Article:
In the early part of the 1900's, the Great Northern Railway had a problem: Their coal-burning steam engines belched so much smoke and noxious gasses that the crew would nearly suffocate each time the train passed through the 3-mile tunnel at the top of this route. Passengers weren't too keen on this, either. The railroad experimented with many plans, including the use of some locomotives with smoke stacks running the length of the engine (to release the smoke behind the locomotive -- I assume they tried this on freight trains only, but don't know that for sure). However, none of these plans worked. Finally, in 1907 they began work on Tumwater Dam, in the hope that they could build a hydroelectric plant and keep some electric locomotives stationed here to pull any trains through the tunnel.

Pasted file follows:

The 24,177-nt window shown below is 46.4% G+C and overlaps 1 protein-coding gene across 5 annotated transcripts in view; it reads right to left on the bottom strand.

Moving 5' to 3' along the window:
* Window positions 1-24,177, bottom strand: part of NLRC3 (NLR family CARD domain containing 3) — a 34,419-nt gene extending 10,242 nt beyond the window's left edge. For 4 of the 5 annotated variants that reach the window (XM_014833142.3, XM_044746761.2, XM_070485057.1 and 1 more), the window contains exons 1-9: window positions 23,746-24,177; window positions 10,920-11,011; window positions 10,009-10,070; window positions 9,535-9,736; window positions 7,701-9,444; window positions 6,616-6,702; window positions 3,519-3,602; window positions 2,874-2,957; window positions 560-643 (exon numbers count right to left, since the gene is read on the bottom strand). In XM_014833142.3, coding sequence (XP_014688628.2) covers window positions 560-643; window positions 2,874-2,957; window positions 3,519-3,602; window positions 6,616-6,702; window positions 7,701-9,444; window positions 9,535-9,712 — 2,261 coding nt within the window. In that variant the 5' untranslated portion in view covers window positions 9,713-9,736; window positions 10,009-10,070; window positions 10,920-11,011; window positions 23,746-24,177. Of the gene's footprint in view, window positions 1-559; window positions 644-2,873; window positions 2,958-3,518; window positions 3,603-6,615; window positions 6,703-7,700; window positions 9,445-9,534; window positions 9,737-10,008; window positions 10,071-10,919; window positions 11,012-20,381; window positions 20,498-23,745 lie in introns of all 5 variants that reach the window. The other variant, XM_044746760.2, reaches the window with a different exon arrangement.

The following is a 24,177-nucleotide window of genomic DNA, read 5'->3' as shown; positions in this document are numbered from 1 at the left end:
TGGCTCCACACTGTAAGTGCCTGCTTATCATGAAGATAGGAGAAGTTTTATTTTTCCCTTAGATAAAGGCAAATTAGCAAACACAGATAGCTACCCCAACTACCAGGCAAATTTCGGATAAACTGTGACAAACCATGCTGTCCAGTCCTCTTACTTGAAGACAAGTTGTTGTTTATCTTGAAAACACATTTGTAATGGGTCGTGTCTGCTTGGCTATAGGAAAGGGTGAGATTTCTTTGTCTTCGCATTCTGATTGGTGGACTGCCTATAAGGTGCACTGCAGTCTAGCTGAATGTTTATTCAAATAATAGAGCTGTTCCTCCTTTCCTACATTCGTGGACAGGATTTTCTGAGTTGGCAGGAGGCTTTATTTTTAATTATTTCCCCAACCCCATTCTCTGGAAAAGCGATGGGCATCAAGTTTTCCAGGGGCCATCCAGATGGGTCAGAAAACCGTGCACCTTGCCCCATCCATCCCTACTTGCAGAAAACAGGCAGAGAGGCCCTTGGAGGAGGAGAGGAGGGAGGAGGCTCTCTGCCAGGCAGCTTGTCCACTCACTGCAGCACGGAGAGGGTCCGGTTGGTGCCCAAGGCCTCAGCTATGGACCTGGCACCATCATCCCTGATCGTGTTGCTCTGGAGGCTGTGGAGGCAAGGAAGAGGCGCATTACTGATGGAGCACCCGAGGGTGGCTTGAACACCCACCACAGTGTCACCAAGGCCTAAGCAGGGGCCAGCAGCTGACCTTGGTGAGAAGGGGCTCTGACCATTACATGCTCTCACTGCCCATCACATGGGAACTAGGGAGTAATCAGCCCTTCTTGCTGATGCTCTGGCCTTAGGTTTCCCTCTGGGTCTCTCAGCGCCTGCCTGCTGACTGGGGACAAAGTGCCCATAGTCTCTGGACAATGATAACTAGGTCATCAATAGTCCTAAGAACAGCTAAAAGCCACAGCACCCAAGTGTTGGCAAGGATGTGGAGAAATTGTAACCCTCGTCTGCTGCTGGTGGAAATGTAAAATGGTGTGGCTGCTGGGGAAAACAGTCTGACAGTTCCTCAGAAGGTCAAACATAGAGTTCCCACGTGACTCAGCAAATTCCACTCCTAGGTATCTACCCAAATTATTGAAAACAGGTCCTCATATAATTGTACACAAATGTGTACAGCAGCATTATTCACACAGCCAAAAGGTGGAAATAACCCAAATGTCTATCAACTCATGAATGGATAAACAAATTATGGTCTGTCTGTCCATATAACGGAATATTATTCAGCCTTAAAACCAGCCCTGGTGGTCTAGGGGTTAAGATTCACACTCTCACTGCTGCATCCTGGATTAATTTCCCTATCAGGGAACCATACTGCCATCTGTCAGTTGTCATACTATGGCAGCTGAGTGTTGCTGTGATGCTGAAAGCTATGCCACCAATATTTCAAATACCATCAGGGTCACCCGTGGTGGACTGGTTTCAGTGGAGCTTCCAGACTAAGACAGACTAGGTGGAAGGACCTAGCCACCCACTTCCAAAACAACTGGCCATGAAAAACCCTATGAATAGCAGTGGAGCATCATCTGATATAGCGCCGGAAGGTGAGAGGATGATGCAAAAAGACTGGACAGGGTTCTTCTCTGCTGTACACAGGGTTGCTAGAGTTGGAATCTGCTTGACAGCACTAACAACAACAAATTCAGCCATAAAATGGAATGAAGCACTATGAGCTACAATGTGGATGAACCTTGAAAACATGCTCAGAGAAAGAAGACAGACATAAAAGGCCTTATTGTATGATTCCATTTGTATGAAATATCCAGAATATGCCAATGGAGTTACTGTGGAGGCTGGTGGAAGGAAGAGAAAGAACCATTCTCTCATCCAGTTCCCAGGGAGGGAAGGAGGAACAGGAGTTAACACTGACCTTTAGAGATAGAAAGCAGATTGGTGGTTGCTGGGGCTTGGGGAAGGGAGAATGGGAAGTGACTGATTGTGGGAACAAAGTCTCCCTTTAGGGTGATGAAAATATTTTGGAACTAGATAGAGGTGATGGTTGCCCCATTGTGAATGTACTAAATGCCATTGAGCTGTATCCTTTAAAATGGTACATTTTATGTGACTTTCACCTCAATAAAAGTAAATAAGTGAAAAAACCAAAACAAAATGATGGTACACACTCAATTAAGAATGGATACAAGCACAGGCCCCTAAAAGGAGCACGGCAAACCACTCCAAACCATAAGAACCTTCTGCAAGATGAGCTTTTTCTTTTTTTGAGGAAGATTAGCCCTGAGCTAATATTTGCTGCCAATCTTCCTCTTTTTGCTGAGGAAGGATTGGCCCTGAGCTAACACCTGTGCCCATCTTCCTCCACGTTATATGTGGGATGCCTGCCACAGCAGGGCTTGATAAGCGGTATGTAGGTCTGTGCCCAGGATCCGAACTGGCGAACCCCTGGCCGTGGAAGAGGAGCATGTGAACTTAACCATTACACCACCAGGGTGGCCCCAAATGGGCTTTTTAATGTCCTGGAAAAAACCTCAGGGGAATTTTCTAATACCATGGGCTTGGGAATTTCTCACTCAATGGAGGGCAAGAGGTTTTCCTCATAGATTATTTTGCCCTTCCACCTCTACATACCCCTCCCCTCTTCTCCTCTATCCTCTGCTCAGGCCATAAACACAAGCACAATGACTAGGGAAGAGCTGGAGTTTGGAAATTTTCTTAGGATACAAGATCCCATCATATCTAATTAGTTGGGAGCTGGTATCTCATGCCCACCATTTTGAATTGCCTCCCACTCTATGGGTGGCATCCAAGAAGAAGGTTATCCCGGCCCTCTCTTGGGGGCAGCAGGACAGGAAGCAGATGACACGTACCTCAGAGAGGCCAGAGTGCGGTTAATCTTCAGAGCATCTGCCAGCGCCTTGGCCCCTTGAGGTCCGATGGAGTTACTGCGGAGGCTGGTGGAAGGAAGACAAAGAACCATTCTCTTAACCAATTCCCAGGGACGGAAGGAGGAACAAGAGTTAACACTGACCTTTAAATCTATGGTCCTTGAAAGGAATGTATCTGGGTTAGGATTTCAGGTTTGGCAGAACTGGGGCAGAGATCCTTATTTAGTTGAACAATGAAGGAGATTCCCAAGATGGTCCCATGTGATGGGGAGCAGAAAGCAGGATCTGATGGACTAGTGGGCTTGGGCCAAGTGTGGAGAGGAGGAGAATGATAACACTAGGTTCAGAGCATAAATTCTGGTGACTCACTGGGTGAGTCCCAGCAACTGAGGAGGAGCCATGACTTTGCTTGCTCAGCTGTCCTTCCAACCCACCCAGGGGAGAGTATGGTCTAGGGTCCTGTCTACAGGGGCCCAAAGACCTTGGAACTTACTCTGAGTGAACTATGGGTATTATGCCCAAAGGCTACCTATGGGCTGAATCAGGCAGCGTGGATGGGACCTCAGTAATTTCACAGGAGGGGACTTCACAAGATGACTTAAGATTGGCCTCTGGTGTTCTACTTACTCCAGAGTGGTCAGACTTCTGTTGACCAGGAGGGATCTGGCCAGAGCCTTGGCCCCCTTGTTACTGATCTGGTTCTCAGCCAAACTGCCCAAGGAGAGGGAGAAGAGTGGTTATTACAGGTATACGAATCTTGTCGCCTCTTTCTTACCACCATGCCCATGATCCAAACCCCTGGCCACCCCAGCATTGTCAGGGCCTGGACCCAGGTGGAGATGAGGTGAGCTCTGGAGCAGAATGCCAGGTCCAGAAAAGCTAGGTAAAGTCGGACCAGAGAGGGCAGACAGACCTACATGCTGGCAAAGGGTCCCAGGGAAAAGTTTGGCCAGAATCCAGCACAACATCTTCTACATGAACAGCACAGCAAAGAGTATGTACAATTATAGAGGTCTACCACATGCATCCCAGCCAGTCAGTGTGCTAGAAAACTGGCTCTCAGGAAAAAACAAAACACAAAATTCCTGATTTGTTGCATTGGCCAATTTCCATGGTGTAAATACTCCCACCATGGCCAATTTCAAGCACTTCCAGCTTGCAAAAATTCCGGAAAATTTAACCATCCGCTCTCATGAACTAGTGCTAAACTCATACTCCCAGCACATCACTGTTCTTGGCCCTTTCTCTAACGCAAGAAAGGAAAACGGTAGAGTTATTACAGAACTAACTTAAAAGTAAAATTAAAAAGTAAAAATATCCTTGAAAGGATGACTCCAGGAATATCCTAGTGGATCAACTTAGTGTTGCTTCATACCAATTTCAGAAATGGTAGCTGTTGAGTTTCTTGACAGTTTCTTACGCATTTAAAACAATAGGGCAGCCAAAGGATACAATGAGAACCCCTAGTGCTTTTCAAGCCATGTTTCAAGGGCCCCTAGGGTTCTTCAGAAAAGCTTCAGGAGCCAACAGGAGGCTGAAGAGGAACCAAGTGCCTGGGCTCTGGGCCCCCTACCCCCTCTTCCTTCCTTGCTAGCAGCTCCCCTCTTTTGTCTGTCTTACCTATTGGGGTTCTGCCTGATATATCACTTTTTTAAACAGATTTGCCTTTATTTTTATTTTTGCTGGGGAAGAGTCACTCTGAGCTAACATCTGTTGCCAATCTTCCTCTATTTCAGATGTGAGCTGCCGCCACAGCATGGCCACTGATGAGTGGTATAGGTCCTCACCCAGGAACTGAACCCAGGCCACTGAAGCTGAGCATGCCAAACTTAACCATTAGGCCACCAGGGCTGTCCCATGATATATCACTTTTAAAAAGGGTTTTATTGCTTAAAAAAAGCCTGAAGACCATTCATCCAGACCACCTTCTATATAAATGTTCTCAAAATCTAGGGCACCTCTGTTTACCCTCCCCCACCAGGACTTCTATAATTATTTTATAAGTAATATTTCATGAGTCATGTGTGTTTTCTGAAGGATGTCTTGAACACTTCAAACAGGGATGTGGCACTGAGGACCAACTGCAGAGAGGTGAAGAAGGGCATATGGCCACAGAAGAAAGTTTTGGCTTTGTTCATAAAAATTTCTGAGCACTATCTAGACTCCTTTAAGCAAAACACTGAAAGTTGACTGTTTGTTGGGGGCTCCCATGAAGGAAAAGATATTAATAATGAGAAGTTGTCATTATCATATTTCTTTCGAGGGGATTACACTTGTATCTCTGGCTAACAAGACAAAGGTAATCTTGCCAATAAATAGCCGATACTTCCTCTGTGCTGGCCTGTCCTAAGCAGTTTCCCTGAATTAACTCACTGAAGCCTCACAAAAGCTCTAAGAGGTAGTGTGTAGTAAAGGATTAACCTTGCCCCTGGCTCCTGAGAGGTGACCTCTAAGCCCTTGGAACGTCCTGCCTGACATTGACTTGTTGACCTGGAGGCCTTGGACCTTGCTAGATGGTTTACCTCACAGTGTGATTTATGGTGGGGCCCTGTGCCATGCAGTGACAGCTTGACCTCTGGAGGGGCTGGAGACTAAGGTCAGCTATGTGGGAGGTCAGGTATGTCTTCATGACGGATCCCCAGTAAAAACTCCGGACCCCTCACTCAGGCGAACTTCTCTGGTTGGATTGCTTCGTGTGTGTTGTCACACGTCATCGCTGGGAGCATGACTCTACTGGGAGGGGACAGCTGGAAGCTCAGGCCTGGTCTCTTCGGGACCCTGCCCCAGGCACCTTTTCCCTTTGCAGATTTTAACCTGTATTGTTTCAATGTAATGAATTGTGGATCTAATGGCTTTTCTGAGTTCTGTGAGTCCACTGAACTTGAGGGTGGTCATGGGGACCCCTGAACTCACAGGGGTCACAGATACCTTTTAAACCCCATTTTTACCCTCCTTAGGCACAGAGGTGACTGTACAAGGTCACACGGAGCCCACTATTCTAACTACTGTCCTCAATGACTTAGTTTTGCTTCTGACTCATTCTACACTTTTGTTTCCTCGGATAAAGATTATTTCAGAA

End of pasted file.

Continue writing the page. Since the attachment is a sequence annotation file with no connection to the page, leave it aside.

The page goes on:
The dam and hydroelectric plant were completed in 1909. At that time this was the largest hydroelectric project west of Niagara Falls.
Apparently this plan worked, and the electric trolley system was used until 1929, at which time the new eight-mile tunnel (which is still used today) was completed. I'm not sure whether the trolley's were used in the new tunnel or if ventilation was better and locomotives "clean" enough by then to be able to pass through the new tunnel without serious problems.
Apparently electricity was produced here until 1956.
The dam has a length of 400 feet and stands 23 feet high.
For more (AFTER you watch this short video), take a look at the following websites:
From AUGUST, 2011: CHELAN AND BACK TOWARD SEATTLE